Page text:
JOURNALISM LAW (655) DISCUSSION QUESTION: Do you believe that traditional First Amendment protections should also apply to the Internet? Please cite the relevant Supreme Court rulings on this point, and also please give your opinion and thoughts. Please explain your reasoning in detail.
“First Amendment Protections are not absolute.” This was one of the most intriguing quotes in the textbook, The Law of Journalism and Mass Communication for the Journalism 655 Law class. Based on discussions and readings, especially Chapter 2 on “The First Amendment,” I have started to see that the law, which is black and white, really has more shades of gray than ever imagined when it comes to interpretation and also on a case-by-case basis.
It was interesting to see definitions of Freedom of Speech—and the parameters under which the right is protected—and how so many people just throw the term out there, thinking they are protected. From the very birth of the amendments to present day technologies and citing specific cases, the concept of Freedom of Speech is, well, beautiful and to be experienced by every American.
However, that right often comes with limitations and caveats. Freedom of speech covers many platforms, including now, the Internet. I believe First Amendment protections should apply to the Internet, but I also believe that these protections will be evolving as technology evolves. More people are posting to blogs, websites, and all modes of social media, sometimes because they can, and sometimes because they can remain anonymous.
It was interesting to see that sometimes an ISP (Internet service provider) could be brought to court for allowing questionable material to be published on a particular site. Mostly, it is about individuals or publications or companies that post material; they are liable for what they post. When someone decides to publish commentary, stories, photos, or the like on the Internet, they do have freedom of speech, but there are many “unprotected categories” of this right.
For example, the text says, “Political speech enjoys full constitutional protection, while seditious speech, fighting words, obscenity and defamation are unprotected categories.”
A few other categories that are not protected include: blackmail, extortion, perjury, false advertising, disruptive speech and can cover child pornography, cross burning, and true threats (particularly to national Security), and also to an individual’s security/safety. Freedom of speech cannot cross privacy interests, either. In addition, there are content-neutral laws, also known as time/place/manner laws, which can affect a person’s protection under Freedom of Speech.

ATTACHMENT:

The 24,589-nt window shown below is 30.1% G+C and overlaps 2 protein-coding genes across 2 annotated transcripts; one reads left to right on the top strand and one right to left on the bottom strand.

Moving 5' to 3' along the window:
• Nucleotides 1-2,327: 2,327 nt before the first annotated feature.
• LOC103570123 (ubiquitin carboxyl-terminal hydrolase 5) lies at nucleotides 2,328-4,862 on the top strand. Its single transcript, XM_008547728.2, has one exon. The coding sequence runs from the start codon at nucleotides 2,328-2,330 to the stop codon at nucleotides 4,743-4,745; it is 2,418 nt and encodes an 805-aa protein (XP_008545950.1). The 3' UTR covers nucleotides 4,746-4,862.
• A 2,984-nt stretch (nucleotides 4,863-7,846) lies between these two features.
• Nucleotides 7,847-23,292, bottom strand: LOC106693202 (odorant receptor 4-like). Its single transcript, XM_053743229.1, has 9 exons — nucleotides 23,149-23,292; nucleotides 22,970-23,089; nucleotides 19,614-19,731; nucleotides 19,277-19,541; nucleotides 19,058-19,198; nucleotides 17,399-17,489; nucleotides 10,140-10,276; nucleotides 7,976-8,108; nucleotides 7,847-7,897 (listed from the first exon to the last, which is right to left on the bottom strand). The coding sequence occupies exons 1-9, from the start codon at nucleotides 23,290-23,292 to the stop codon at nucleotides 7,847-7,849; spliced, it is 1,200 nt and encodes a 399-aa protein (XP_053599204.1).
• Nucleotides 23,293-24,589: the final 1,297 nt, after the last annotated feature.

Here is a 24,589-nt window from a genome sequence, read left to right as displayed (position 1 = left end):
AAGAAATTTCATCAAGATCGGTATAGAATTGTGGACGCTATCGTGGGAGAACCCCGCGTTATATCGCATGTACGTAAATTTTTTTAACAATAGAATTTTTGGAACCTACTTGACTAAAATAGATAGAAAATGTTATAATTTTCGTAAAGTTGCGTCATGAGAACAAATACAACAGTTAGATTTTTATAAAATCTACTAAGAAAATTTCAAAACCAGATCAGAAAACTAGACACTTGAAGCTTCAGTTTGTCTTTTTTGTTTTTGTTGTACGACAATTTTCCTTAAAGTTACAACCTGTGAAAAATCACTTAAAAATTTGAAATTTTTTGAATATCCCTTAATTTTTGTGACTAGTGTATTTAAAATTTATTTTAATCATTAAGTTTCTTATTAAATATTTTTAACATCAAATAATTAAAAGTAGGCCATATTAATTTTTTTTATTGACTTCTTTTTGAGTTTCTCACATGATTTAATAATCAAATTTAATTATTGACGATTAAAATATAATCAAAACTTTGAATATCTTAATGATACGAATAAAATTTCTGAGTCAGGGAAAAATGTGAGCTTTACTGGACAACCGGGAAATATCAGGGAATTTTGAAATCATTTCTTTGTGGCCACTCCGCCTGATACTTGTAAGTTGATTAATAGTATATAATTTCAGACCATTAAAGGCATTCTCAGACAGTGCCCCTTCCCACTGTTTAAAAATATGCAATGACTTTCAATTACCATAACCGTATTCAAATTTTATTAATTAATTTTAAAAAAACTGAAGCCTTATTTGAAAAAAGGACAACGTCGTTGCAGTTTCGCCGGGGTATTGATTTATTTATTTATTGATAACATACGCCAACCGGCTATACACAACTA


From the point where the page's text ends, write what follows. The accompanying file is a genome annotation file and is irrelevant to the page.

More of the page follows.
One Internet case citing the “true threat” category was about the American Coalition of Life Activists (ACLA), which targeted doctors who performed abortions and placed them on its website (p 115). Wording on the site “suggested a mafia-type contract be taken out on abortion providers whose “crimes” were compared to the Nazi extermination of Jews during World War II.”
Four doctors sued the organization, fearing for their lives and inability to continue practicing medicine. They said they were “intentionally intimidated…with a threat of force.” The ACLA was found guilty of “intentionally threatening to harm the doctors.” On appeal, another court upheld that ruling, saying that “true threats arise not from the use of specific words but from the meaning of a message interpreted in context.”
Categorical balancing was a topic brought up in the text that covers, for example, privacy vs. political speech. It explains the extent of harm caused to determine whether the expression falls into punishable category.
For the abortion doctors’ case, the Supreme Court ruling covered the “true threat” category and, therefore, this was a punishable category. It is interesting to see how these cases are brought to court and trial. Sometimes it seems that the outcome can seem like a roll of the dice, so random, but in reality, we have these freedoms—of speech and of the press—and still have to be held accountable as citizens and journalists. The ACLA crossed the line—if one looks at the black and white of the law—and the unprotected categories of Freedom of Speech. Whether through a website, blog, or social media outlet, what a person says can be seen as a threat or a target for libel, slander and defamation.
As journalists, it might be more of a balancing act. It can come back to ethics and being aware of what the unprotected categories are, but at the same time, we have to have the liberty to publish what we feel is relevant news. It will be interesting to see how protection of our Freedom of the Press and Speech will evolve as more of our work appears on the Internet, and reaches, influences and/or incites the masses.
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